Calvary Road Baptist Church



 As we approach the Christian celebration of Christ’s resurrection from the dead, we must also be mindful that our Lord was first crucified, and it was His passion culminating in His crucifixion that is so frequently misunderstood or entirely overlooked by most who claim to be Christians at this time of year. When the Lord Jesus Christ rode triumphantly into Jerusalem and the people rejoiced at His arrival, they very properly bestowed upon Him great honor. They honored Him as their king, riding into their city on the foal of an ass, and coming in peace. For more than three years the multitudes that gathered in various locales to hear Him speak and to watch Him work miracles, and to perform cleansings and healings, honored Him as a teacher. Even Nicodemus, the preeminent teacher in Israel said to Him, “Rabbi, we know that thou art a teacher come from God.”[1] As well, did not the officers sent to arrest Him when He was on Temple grounds on a later occasion say, “Never man spake like this man”?

So you see, throughout His earthly ministry, from the time of His baptism by John the Baptist, until His final arrival into the city of Jerusalem (I should say second to the last arrival, since He will be arriving one more time. Amen?), the Lord Jesus Christ was honored for being the King of the Jews, and for being a Teacher come from God. However, the people not only did not get it quite right, not at all grasping His mission to save His people from their sins, they also did not honor Him at the end. Whether your role is one of conspiracy or complicity (actively doing something or standing by and doing nothing), you do not honor someone as king when He is apprehended, unjustly and illegally convicted in kangaroo courts, and then stripped and tortured while He is mocked, before crucifying Him. Therefore, you see, the Lord Jesus Christ was dishonored before being crucified, which is the ultimate way of dishonoring someone.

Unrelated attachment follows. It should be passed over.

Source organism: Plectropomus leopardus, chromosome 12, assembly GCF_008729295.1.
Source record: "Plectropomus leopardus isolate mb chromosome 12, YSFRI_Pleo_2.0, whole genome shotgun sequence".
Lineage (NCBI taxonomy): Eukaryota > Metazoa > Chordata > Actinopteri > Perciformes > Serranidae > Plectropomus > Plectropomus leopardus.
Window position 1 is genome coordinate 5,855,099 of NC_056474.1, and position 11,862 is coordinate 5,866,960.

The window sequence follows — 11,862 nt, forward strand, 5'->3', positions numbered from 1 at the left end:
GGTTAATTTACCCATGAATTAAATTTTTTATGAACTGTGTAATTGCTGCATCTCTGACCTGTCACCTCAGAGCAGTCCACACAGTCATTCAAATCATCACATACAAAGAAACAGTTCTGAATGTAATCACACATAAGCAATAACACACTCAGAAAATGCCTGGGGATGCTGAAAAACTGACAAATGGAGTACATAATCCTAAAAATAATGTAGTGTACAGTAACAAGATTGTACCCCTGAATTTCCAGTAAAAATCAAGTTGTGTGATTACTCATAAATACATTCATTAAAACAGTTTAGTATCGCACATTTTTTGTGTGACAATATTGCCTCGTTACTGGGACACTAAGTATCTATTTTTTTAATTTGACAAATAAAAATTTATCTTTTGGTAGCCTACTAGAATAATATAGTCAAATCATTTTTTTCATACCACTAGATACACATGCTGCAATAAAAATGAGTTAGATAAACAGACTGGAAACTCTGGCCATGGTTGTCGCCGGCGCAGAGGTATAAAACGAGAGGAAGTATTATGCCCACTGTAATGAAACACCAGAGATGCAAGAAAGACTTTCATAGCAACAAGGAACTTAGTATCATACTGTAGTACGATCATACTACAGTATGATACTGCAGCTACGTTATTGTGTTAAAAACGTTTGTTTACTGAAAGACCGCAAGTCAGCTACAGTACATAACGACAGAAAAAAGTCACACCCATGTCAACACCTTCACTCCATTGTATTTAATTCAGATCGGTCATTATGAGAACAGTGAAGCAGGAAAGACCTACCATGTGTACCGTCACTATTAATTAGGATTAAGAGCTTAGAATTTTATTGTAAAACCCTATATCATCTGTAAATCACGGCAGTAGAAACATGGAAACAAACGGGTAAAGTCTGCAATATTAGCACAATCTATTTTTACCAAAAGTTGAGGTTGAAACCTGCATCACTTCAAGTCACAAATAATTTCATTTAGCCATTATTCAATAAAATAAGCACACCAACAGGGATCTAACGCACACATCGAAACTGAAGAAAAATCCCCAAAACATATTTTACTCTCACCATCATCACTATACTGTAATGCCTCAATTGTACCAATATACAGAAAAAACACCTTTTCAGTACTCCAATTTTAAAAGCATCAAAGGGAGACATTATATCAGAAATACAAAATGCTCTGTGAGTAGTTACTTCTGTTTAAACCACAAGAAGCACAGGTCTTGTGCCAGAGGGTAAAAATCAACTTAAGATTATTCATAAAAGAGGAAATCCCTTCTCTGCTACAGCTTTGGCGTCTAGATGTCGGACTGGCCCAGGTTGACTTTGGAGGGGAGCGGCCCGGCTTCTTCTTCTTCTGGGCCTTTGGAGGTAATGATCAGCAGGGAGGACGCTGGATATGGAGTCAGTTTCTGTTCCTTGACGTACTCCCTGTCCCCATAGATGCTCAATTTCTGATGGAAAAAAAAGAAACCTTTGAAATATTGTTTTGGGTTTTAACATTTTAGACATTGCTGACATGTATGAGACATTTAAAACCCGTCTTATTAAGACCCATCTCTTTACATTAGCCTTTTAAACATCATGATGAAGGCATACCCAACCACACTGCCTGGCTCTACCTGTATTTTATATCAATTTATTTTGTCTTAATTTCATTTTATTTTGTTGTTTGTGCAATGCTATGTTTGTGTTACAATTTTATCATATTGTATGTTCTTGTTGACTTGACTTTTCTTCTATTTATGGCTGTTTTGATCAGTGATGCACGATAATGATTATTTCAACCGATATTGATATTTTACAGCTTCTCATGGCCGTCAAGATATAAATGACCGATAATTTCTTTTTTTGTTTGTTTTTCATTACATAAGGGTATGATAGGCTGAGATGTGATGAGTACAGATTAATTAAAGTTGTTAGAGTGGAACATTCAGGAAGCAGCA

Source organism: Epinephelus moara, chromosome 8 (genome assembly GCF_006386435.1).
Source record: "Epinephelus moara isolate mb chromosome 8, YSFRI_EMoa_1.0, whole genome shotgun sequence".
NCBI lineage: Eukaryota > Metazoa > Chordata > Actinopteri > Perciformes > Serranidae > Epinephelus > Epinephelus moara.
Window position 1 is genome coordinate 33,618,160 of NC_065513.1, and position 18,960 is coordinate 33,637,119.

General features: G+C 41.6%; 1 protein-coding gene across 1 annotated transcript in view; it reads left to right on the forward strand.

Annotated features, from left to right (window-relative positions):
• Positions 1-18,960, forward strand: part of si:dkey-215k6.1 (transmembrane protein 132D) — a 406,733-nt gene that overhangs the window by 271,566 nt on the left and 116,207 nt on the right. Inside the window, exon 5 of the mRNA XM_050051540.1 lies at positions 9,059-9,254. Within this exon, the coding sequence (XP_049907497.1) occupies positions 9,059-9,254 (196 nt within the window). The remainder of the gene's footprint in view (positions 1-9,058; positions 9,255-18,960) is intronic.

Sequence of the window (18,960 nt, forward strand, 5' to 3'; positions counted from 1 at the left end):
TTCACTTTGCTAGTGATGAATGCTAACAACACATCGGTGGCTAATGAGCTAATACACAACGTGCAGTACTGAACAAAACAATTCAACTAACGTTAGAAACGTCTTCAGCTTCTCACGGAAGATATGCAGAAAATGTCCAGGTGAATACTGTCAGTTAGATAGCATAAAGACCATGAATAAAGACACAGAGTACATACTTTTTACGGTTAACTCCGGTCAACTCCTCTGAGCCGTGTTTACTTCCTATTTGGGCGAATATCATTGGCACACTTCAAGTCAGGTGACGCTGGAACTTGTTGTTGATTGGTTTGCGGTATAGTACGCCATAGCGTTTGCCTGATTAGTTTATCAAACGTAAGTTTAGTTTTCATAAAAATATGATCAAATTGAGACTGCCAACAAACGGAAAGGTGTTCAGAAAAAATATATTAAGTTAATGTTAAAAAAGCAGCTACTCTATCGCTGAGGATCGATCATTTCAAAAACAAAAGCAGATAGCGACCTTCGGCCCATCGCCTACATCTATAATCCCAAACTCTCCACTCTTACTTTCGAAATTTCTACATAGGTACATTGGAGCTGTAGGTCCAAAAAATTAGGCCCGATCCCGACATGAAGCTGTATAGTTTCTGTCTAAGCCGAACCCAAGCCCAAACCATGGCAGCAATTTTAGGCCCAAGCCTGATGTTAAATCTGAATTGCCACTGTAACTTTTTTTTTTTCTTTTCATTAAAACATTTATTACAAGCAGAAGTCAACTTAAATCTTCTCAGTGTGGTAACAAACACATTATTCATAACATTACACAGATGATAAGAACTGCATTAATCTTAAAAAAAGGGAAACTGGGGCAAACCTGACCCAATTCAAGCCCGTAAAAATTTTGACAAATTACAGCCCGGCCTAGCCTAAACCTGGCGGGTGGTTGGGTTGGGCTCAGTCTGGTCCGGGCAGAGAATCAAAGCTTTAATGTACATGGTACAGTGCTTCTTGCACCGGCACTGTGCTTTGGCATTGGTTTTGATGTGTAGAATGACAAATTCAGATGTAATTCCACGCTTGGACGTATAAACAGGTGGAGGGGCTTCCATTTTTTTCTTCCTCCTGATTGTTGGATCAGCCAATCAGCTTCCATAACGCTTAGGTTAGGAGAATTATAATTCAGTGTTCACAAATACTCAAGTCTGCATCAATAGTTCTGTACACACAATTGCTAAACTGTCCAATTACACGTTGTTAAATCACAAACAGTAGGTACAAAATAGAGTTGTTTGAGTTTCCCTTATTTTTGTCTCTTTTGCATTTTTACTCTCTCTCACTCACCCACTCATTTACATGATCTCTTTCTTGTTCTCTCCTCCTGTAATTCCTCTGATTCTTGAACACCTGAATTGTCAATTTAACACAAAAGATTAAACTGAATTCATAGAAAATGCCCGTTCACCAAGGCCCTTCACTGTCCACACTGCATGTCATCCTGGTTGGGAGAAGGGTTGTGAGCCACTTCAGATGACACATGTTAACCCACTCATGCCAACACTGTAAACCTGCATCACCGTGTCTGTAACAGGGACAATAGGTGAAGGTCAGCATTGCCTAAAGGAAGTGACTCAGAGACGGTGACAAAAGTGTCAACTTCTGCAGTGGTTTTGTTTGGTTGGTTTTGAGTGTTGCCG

To be dishonored in western culture is shameful and embarrassing, but a westerner’s shame for being dishonored does not seem to rise to the level of agony someone in the east would experience when he is similarly dishonored. For example: When Eliot Spitzer experienced the dishonor of being forced from office two years ago while serving as governor of New York, it was not only his own fault for his adulteries, but he has recovered in the public’s eye to such an extent that the groundwork is now being laid for his return to electoral politics. Another example was Bill Clinton, who was exposed not only as a serial adulterer while running for president for the first time, but there was also a tape recorded conversation made by one of his partners in adultery of him ridiculing fellow governor Mario Cuomo. How did he react to those two shameful episodes? Deny, deny, deny, though it was obvious that he was guilty, guilty, guilty. He paused not at all on his way to being elected to the presidency, showing the place of honor in his thinking. Then, after being exposed of the affair with a young intern named Monica Lewinsky, he once again denied, denied, denied. Those are two examples of the different ways in which honor is seen in the west as opposed to the east. In the west there is no widespread sense of honor and therefore no real sense of shame when one is profoundly dishonored. In other parts of the world, however, honor is much more important.